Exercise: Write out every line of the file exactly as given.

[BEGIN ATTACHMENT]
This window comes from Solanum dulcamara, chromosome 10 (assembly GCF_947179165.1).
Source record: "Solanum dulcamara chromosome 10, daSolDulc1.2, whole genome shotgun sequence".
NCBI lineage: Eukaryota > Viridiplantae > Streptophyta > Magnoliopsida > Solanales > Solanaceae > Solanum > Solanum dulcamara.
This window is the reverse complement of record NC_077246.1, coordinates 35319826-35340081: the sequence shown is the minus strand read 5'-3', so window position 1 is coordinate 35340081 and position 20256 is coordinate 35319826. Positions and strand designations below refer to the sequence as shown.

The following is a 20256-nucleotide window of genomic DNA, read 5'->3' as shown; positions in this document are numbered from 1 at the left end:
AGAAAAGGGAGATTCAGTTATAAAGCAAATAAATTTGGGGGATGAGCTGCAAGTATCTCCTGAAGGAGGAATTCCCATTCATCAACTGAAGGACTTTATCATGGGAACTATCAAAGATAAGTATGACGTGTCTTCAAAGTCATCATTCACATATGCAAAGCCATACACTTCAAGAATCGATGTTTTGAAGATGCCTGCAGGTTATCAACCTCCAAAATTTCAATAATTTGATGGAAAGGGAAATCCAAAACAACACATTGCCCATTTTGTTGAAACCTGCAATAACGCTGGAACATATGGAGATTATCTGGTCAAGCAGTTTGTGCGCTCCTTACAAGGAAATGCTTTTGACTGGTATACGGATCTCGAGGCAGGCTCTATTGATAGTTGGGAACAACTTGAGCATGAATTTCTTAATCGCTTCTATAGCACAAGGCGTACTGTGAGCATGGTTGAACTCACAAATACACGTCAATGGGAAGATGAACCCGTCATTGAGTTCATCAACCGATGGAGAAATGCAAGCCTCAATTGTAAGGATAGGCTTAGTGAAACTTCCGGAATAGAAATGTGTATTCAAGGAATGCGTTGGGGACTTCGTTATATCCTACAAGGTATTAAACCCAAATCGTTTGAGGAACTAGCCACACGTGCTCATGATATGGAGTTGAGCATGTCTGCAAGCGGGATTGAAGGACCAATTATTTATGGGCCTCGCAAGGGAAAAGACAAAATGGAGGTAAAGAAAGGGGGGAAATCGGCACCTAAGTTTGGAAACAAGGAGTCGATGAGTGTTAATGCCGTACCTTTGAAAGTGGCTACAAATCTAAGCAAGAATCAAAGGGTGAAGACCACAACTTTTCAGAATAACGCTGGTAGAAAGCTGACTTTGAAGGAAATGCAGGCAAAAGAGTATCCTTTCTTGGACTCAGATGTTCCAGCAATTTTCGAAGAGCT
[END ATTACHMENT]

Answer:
This window comes from Solanum dulcamara, chromosome 10 (assembly GCF_947179165.1).
Source record: "Solanum dulcamara chromosome 10, daSolDulc1.2, whole genome shotgun sequence".
NCBI lineage: Eukaryota > Viridiplantae > Streptophyta > Magnoliopsida > Solanales > Solanaceae > Solanum > Solanum dulcamara.
This window is the reverse complement of record NC_077246.1, coordinates 35319826-35340081: the sequence shown is the minus strand read 5'-3', so window position 1 is coordinate 35340081 and position 20256 is coordinate 35319826. Positions and strand designations below refer to the sequence as shown.

The following is a 20256-nucleotide window of genomic DNA, read 5'->3' as shown; positions in this document are numbered from 1 at the left end:
AGAAAAGGGAGATTCAGTTATAAAGCAAATAAATTTGGGGGATGAGCTGCAAGTATCTCCTGAAGGAGGAATTCCCATTCATCAACTGAAGGACTTTATCATGGGAACTATCAAAGATAAGTATGACGTGTCTTCAAAGTCATCATTCACATATGCAAAGCCATACACTTCAAGAATCGATGTTTTGAAGATGCCTGCAGGTTATCAACCTCCAAAATTTCAATAATTTGATGGAAAGGGAAATCCAAAACAACACATTGCCCATTTTGTTGAAACCTGCAATAACGCTGGAACATATGGAGATTATCTGGTCAAGCAGTTTGTGCGCTCCTTACAAGGAAATGCTTTTGACTGGTATACGGATCTCGAGGCAGGCTCTATTGATAGTTGGGAACAACTTGAGCATGAATTTCTTAATCGCTTCTATAGCACAAGGCGTACTGTGAGCATGGTTGAACTCACAAATACACGTCAATGGGAAGATGAACCCGTCATTGAGTTCATCAACCGATGGAGAAATGCAAGCCTCAATTGTAAGGATAGGCTTAGTGAAACTTCCGGAATAGAAATGTGTATTCAAGGAATGCGTTGGGGACTTCGTTATATCCTACAAGGTATTAAACCCAAATCGTTTGAGGAACTAGCCACACGTGCTCATGATATGGAGTTGAGCATGTCTGCAAGCGGGATTGAAGGACCAATTATTTATGGGCCTCGCAAGGGAAAAGACAAAATGGAGGTAAAGAAAGGGGGGAAATCGGCACCTAAGTTTGGAAACAAGGAGTCGATGAGTGTTAATGCCGTACCTTTGAAAGTGGCTACAAATCTAAGCAAGAATCAAAGGGTGAAGACCACAACTTTTCAGAATAACGCTGGTAGAAAGCTGACTTTGAAGGAAATGCAGGCAAAAGAGTATCCTTTCTTGGACTCAGATGTTCCAGCAATTTTCGAAGAGCT